WRECKAGE FROM STEAMER HALL.
Still Coming Ashore on the Main Ducks.
Found Yawlboat on the Beach at Stony Island - Captain Ferris Receives a Letter That Had Been
Entrusted to Providence for Delivery.
Last December, when Captain Charles Ferris and the crew of his tug went out in the lake to look for the lost steamer John E. Hall, they sent a boat's crew ashore at the Main Ducks and met Claude W. Cole, who with a party of men is living there. During the Winter months there is no communication with the island, but those living there sometimes get messages to friends on the main land in a peculiar manner.
The men told Captain Ferris that should they receive any information regarding the Hall or the bodies of the crew who were lost, that they would try and find some way to communicate with him. Yesterday Captain Ferris received the following letter:
Stony Island, Jan. 5, 1903.
Dear Sir - This letter came ashore in a bottle on the North side of our island today. It was picked up by Orvis Luff. Today we also picked up the yawl of the steamer John E. Hall. Write me at Henderson Harbor.
The letter found in the bottle on the beach had never come in contact with the water and was removed in good condition as it was possible for it to have been kept in the mails. It reads as follows:
Main Ducks, Dec. 31, 1902.
Captain C. W. Ferris, Oswego, N.Y.
Dear Sir - I agreed to inform you if any further wreckage came ashore on our island. Since you left we found two oars marked John E. Hall, the planking of a yawlboat, two cabin doors, a life preserver with the arm strap broken and the strap that goes around the body still tied. I believe that the heavy seas must have washed the man out of the life preserver. The latter was marked "Prop. J. E. Hall." There still continues to come ashore hear, nearly every day, pieces of the wreckage. From the direction in which it comes, it is my opinion that the Hall foundered a short distance to the Southwest of this island.
If you get this letter I wish you would send me the papers containing the account of its receipt. Direct it to Port Milford and I will get it in the Spring as we have no mail communication at this season. To get a message to the outside world we are compelled to trust largely to providence. To get this message away we have built a large raft, cut and put four spruce trees upon it for sails. In center we fasten a pole, and to that we tie the bottle containing the message and send the raft adrift when the weather is most favorable. We have yet to send a message that has failed to reach its destination, and we look forward to your receipt of this that we are to place in the bottle.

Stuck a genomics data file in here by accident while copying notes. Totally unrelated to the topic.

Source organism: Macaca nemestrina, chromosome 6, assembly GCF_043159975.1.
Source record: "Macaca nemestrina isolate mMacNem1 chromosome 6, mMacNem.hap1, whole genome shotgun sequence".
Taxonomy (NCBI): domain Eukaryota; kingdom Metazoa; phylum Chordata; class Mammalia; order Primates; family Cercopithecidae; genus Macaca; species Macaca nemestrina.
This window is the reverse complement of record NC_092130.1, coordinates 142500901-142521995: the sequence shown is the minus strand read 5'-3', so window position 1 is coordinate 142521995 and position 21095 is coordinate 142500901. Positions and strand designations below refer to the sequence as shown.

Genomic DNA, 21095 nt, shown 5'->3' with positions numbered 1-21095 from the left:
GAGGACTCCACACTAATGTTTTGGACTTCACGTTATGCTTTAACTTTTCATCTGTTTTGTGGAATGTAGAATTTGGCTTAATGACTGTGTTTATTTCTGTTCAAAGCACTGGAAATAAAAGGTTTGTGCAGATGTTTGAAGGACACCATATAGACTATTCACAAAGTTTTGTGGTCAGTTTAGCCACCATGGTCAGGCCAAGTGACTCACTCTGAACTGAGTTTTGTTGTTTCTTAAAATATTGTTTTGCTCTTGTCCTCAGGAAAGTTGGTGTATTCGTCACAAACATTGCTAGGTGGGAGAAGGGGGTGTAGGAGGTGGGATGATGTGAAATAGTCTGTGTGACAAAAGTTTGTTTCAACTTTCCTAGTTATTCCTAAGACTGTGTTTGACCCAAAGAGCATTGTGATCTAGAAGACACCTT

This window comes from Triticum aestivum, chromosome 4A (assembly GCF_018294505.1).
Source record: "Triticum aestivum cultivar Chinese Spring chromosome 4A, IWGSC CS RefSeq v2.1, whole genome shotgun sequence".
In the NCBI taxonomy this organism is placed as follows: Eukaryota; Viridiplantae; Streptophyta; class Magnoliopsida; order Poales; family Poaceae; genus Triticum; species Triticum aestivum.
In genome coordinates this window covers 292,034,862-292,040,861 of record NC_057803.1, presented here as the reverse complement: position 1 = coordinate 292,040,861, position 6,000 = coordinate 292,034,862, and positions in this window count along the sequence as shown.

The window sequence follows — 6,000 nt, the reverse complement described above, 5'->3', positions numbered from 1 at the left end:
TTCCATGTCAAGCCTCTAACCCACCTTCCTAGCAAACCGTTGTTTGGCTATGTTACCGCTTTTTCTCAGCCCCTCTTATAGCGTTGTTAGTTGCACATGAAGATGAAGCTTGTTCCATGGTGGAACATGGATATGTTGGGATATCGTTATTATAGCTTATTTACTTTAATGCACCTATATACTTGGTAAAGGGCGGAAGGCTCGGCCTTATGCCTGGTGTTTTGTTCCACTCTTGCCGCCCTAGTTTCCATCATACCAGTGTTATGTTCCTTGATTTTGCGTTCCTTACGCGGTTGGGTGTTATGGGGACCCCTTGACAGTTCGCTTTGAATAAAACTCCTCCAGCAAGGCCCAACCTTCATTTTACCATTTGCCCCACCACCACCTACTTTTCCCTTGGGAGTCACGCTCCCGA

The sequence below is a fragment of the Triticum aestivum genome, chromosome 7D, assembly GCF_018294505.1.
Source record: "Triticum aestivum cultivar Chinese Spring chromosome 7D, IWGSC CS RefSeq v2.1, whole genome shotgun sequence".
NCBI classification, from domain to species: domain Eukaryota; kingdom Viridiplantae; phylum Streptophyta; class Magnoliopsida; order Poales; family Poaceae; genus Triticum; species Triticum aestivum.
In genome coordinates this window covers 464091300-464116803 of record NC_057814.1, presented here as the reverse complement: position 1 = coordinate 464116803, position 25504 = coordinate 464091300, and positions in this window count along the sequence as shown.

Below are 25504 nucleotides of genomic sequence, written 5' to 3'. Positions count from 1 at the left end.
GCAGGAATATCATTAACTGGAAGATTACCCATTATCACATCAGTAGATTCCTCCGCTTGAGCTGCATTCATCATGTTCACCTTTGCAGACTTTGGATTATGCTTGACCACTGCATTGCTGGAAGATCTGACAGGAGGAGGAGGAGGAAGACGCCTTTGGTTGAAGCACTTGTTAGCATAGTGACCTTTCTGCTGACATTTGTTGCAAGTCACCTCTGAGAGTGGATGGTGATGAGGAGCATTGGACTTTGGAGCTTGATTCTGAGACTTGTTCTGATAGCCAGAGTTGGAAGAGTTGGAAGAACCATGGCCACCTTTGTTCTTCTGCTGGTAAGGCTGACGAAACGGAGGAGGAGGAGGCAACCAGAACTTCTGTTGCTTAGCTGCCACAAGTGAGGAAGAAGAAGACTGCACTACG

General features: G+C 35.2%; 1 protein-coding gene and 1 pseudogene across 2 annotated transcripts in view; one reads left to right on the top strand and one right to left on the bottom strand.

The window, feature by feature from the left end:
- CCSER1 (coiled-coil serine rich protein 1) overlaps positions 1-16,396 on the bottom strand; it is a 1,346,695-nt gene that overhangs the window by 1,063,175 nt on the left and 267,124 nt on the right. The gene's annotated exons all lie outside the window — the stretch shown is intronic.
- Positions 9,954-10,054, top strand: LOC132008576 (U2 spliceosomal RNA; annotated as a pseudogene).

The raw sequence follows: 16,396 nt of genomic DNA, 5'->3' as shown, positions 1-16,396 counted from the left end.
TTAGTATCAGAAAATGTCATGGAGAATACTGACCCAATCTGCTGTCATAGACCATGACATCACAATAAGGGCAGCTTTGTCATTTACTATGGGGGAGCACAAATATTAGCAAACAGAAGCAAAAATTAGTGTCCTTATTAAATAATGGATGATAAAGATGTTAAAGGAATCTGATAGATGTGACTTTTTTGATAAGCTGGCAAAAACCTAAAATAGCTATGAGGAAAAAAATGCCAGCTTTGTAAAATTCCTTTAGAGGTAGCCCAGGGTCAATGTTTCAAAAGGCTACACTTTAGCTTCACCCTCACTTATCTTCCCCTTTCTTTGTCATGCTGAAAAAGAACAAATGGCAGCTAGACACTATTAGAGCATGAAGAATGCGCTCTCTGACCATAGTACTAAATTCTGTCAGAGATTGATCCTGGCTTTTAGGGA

Mr. Cole is the proprietor of the Duck Island dairy and the butter manufactured thee is said to be the finest sold in Canada. During the Summer months life on the island is like a long holiday, and the monotony is broken by the arrival of fishing parties and the passing of all kind kind of sail craft, but in the Winter the days and nights are long and the life, to many, would be found dreary enough.
When navigation is resumed in the Spring Captain Ferris will make another trip to the island in search of wreckage or bodies. Mr. Cole's letter was six days reaching Stony Island. From the latter place it was not until Monday last that the finder could get it to the Post Office at Henderson Harbor. The trip was probably made over the ice.